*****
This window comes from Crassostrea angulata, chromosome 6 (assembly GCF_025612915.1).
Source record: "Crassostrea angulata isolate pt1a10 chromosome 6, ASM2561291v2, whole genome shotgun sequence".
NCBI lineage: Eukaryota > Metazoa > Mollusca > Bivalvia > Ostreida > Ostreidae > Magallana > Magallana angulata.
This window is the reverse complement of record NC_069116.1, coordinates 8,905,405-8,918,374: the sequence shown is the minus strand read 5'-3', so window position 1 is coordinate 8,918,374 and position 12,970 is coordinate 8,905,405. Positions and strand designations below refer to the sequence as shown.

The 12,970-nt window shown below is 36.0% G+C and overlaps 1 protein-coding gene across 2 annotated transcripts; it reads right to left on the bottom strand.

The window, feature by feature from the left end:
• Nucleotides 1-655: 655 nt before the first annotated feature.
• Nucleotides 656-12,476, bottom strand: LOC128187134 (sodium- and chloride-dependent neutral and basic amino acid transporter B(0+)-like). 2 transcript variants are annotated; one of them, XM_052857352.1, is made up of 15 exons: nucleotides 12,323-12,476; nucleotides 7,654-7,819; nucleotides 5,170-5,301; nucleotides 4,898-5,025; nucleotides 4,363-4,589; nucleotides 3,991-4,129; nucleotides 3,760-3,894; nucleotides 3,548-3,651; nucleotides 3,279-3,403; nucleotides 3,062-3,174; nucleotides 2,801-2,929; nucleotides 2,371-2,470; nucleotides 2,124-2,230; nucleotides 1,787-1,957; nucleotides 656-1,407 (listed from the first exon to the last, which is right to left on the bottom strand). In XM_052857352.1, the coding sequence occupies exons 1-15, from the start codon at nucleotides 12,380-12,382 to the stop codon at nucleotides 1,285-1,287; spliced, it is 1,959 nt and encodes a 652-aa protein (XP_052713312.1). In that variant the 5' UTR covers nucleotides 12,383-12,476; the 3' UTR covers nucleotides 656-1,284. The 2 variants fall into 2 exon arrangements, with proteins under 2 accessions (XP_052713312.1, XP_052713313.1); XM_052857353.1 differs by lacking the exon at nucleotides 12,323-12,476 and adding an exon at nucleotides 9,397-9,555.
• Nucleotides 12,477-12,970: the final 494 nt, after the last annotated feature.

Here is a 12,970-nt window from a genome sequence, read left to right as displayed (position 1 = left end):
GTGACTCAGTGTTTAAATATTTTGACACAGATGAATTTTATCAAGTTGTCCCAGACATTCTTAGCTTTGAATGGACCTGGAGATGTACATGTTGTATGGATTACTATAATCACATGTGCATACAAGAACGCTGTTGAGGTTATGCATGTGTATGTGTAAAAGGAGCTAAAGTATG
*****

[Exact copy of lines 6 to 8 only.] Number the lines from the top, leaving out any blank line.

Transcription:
The window, feature by feature from the left end:
• Nucleotides 1-655: 655 nt before the first annotated feature.
• Nucleotides 656-12,476, bottom strand: LOC128187134 (sodium- and chloride-dependent neutral and basic amino acid transporter B(0+)-like). 2 transcript variants are annotated; one of them, XM_052857352.1, is made up of 15 exons: nucleotides 12,323-12,476; nucleotides 7,654-7,819; nucleotides 5,170-5,301; nucleotides 4,898-5,025; nucleotides 4,363-4,589; nucleotides 3,991-4,129; nucleotides 3,760-3,894; nucleotides 3,548-3,651; nucleotides 3,279-3,403; nucleotides 3,062-3,174; nucleotides 2,801-2,929; nucleotides 2,371-2,470; nucleotides 2,124-2,230; nucleotides 1,787-1,957; nucleotides 656-1,407 (listed from the first exon to the last, which is right to left on the bottom strand). In XM_052857352.1, the coding sequence occupies exons 1-15, from the start codon at nucleotides 12,380-12,382 to the stop codon at nucleotides 1,285-1,287; spliced, it is 1,959 nt and encodes a 652-aa protein (XP_052713312.1). In that variant the 5' UTR covers nucleotides 12,383-12,476; the 3' UTR covers nucleotides 656-1,284. The 2 variants fall into 2 exon arrangements, with proteins under 2 accessions (XP_052713312.1, XP_052713313.1); XM_052857353.1 differs by lacking the exon at nucleotides 12,323-12,476 and adding an exon at nucleotides 9,397-9,555.